Current time: 04-20-2014, 04:43 AM Hello There, Guest! (LoginRegister)

Post Reply 
PHP multi-dimensional array issue
04-29-2006, 07:06 AM
Post: #1
PHP multi-dimensional array issue
Hi! I'm trying to add items to my shopping cart using PHP. I'm allowing item options that may modify the item, ie item num 123 may have options s, l, xl. If the user has an item in the cart that is "s" and add an "xl", the cart should add a new item rather than update the qty because the actual item is different.

Currently, I'm using multidimensional arrays in the Session to do this. But...it's not working. What I really need to do is an exact comparison on the option array of the item the user is trying to add to what is already in the cart. I looked in the PHP manual, considered using array_diff, but a) I don't know if it will work on the subarrays in the main options array b) the manual doesn't say what array_diff returns if the arrays are exactly alike.

The structure of the array is like this $_SESSION["item"][0]["options"]["Color"][0] = "12 if the subarray of options is an array or $_SESSION["item"][0]["options"]["Size"]= "1" if the options subarray only contains a value.

If there is an easier way to do this, please let me know. This is my first shopping cart app and also my first attempt at using multidimensional arrays, so maybe I'm making this a lot harder than it has to be.

$options is the array of the item the user is trying to add.

Here's the code:
foreach ($options as $opt_key => $opt_value) {
if(!array_key_exists($opt_key, $_SESSION["item"][$key]["options"])) {
$update_qty = "n";
}
else {
$sess_sub_value = $_SESSION["item"][$key]["options"][$opt_key];
//debug start
if(is_array($sess_sub_value)) { echo "<h1>Session Sub</h1>"; foreach($sess_sub_value as $sub_key => $sub_value) { echo $sub_key ." = ".$sub_value."
"; }}
else {
echo "<hr>
session sub value=".$sess_sub_value."
"; }
//debug end
// I think the problem is here. If it finds one value the same, it changes to update and it shouldn't. I think I should be using a diff here or something.
if(is_array($opt_value)) {
foreach($opt_value as $opt_sub_key => $opt_sub_value) {
if((in_array($opt_sub_value, $sess_sub_value)) || ($update_qty !=="n")){
$success["result"] = "n";
$success["loop2"] = "2causing issues";
$update_qty = $key;
// change to yes
echo "
Loop 2 hits here
";
}
else {
$update_qty="n";
continue 3;
}
}
}
else {
// put stuff here
if(($opt_value !== $sess_sub_value)||($update_qty =="n")){
$update_qty ="n";
// change to yes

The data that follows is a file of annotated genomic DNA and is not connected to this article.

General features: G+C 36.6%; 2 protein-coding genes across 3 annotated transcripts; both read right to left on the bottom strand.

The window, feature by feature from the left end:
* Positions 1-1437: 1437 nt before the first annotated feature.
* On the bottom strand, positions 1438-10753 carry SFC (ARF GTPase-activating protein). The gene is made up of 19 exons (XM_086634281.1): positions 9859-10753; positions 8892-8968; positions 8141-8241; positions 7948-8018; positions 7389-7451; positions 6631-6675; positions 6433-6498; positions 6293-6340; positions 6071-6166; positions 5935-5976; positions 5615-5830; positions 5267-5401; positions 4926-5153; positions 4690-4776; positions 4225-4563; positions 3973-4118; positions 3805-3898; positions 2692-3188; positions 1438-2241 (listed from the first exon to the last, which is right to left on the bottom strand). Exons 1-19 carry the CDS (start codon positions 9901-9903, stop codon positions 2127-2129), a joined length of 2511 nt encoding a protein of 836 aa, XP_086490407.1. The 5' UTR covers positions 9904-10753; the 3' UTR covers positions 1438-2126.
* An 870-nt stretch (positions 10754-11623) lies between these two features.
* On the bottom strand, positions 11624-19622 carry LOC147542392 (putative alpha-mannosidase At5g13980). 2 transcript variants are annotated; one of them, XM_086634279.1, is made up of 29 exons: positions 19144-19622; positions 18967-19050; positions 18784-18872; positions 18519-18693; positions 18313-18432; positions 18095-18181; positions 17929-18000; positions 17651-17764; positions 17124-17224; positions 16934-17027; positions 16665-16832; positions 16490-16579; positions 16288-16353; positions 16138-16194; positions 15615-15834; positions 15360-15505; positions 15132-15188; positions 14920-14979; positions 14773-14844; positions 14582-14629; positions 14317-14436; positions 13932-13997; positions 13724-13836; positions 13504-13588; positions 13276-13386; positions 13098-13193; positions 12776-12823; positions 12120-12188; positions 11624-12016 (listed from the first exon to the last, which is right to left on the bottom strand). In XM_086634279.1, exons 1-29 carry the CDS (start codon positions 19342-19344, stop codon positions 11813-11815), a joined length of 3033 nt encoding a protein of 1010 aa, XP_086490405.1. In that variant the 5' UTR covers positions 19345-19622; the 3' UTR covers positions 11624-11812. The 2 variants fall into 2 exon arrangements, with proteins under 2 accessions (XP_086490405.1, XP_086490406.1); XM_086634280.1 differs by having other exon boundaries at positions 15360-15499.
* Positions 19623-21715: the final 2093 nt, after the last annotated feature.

$success["result"] = "n";
$success["loop4"] = "4causing issues";
}
else {
$update_qty=$key;
continue 2;
}
}
}

}

================================
CrimsonDryad Web Design Services
Web Design, Custom Software Development
http://www.crimsondryad.com
Visit this user's website Find all posts by this user
Quote this message in a reply
05-05-2006, 05:04 AM
Post: #2
PHP multi-dimensional array issue
Quote:Hi! I'm trying to add items to my shopping cart using PHP. I'm allowing item options that may modify the item, ie item num 123 may have options s, l, xl. If the user has an item in the cart that is "s" and add an "xl", the cart should add a new item rather than update the qty because the actual item is different.
Currently, I'm using multidimensional arrays in the Session to do this.
You're braver than me; I use single-dimension arrays for this, and I definitely don't use them to track color and size within the shopping cart itself; the cart itself only tracks the SKU (stock keeping unit) and the quantity ordered.

I use two separate databases to track product info and stock info; the product information is general, the stock (SKU) info contains a reference back to the parent product with each combination of color and size having it's own SKU. This arrangement allows not only for an easier shopping cart, it also allows the client to keep track of inventory by general product and then drill down to what's left for each color/size within that product.

Quote:But...it's not working. What I really need to do is an exact comparison on the option array of the item the user is trying to add to what is already in the cart. I looked in the PHP manual, considered using array_diff, but a) I don't know if it will work on the subarrays in the main options array b) the manual doesn't say what array_diff returns if the arrays are exactly alike.
It returns a null for identical arrays.

I do mine even uglier (but much simpler); I have two 1D arrays, one for the SKU and one for the quantity ordered (I didn't use an SKU-keyed array for some reason, but it's been long enough for me to forget why). Anyways, when shopper adds a quantity of an item (or items) I simply run a quick loop though the SKU array for each item and add the new item if necessary or increment the quantity if the SKU is already present in the cart.

I can't speak to how array_diff works with multi-dimmed arrays, but it sounds...a little too crunchy for me.